As you can see the ecosystem the fellowship operates in has shifted significantly.

The demographics of the fellowship have also shifted. By 2005 the youngest member was in her late 40’s and the oldest in her early 80’s.

In the early 2000s the fellowship began talking about attracting the next generation. In 2005 the fellowship affirmed a plan to launch a three-month to one-year internship in communal living. In a break from past tradition the group affirmed interns participating in members meeting through out the internship. Previously people interested in joining PCF attended members meeting only in the final stage of becoming members--we called these folks sharing neighbors--and they they simply observed the decision-making. Only member actually affirmed decisions as part of the members meeting.

In the summer of 2006 interns began attending meetings for the first time. At the same time several of the younger families who were part of the church expresses an interest in becoming sharing neighbors.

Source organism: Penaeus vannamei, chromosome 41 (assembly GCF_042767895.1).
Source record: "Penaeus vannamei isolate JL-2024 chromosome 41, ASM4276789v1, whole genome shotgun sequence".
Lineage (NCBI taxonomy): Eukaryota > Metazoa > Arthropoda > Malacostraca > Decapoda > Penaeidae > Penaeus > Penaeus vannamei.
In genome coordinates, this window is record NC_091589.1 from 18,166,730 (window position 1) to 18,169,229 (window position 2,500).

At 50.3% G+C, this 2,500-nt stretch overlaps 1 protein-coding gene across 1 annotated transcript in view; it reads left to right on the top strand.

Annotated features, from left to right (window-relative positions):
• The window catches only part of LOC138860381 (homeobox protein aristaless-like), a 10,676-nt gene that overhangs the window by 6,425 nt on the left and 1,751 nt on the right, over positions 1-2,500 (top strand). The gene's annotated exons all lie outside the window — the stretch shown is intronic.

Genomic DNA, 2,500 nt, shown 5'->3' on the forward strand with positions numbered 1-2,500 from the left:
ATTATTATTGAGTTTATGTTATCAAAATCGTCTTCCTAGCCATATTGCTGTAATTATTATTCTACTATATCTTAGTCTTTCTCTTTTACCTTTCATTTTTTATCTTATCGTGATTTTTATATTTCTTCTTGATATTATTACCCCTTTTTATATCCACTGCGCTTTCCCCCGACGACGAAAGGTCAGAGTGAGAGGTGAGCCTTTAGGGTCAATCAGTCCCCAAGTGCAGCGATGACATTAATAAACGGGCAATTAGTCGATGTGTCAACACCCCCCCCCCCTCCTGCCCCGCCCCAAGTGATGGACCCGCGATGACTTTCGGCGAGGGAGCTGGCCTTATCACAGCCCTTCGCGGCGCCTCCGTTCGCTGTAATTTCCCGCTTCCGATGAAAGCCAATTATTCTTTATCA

The ecosystem had shifted. Now we had folks who had lived on the farm for one to five years wanting to explore becoming part of the community.

When the ecosystem of an organization shifts sufficiently it creates anxiety within the organization, making it difficult for the organization to build healthy, shifting relationships with a changing environment.

Difficult but not impossible.

An organization with a strong sense of its own treasure can shift within its ecosystem without feeling that the treasure of the organization is going to given away in the change.

Next time I’ll explore how Evergreen Leaders treasure path made it possible for me to propose a change in our decision-making pattern that addressed both the shift in the fellowship’s ecosystem and the need for a change to create a smart and friendly decision-making system.